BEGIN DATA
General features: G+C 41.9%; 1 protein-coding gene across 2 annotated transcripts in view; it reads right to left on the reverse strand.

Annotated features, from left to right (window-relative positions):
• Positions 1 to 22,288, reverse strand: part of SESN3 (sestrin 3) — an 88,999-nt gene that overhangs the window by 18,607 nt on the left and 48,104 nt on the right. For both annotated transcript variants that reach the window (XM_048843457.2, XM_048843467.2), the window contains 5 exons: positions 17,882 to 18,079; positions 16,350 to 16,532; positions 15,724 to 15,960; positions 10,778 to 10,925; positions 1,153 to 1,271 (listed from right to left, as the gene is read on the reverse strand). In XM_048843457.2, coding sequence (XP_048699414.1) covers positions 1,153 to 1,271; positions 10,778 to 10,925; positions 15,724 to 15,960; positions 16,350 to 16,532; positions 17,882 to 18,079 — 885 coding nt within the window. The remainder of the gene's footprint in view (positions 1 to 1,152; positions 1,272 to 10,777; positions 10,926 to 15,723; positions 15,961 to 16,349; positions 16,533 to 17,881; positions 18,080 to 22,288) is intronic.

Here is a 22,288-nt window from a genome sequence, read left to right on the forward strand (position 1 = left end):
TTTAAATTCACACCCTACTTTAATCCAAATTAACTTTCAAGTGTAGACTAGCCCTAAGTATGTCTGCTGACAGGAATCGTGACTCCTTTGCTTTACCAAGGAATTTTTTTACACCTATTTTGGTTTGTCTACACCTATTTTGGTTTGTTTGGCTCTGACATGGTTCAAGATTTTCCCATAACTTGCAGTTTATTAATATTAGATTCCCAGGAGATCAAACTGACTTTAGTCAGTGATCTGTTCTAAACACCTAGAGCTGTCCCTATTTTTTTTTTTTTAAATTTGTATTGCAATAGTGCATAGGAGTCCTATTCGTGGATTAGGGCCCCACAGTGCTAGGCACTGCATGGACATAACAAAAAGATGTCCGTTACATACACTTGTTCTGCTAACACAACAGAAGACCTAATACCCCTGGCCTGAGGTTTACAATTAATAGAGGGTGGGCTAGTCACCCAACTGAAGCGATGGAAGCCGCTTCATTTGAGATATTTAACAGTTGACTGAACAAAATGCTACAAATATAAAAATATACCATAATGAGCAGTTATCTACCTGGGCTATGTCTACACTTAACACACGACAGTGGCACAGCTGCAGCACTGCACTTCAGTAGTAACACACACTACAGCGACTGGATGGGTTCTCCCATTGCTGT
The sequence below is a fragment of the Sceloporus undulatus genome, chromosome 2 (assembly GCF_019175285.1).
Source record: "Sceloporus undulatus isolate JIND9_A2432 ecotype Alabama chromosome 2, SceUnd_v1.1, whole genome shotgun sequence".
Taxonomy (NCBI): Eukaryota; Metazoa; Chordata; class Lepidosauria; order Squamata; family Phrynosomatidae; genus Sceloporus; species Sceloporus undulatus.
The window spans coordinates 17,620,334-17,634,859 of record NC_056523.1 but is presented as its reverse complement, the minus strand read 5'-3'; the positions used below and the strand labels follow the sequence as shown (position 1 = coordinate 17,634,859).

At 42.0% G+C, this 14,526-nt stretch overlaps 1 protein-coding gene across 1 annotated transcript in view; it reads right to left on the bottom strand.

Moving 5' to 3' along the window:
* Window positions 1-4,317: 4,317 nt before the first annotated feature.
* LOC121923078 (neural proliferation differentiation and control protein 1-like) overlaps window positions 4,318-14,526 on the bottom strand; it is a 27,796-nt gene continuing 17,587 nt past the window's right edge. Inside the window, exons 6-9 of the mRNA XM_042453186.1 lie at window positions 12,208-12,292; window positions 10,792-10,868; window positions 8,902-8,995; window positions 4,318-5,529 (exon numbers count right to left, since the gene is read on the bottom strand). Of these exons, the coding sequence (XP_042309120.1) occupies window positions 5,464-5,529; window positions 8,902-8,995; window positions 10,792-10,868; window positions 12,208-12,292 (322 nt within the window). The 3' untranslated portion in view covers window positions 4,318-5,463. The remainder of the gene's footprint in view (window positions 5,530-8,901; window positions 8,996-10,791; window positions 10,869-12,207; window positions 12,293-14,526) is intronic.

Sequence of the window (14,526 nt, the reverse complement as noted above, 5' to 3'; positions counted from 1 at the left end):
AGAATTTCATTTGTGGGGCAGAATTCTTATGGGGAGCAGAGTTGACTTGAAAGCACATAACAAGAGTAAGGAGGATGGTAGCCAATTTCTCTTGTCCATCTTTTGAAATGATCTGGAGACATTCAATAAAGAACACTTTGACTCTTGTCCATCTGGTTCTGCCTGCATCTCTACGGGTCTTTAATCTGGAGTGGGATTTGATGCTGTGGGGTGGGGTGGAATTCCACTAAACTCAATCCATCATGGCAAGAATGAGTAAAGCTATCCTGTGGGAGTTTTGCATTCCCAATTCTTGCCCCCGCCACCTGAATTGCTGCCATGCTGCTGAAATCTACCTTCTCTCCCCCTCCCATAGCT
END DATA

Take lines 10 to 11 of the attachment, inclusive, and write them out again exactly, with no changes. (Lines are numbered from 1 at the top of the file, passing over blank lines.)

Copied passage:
At 42.0% G+C, this 14,526-nt stretch overlaps 1 protein-coding gene across 1 annotated transcript in view; it reads right to left on the bottom strand.

Moving 5' to 3' along the window: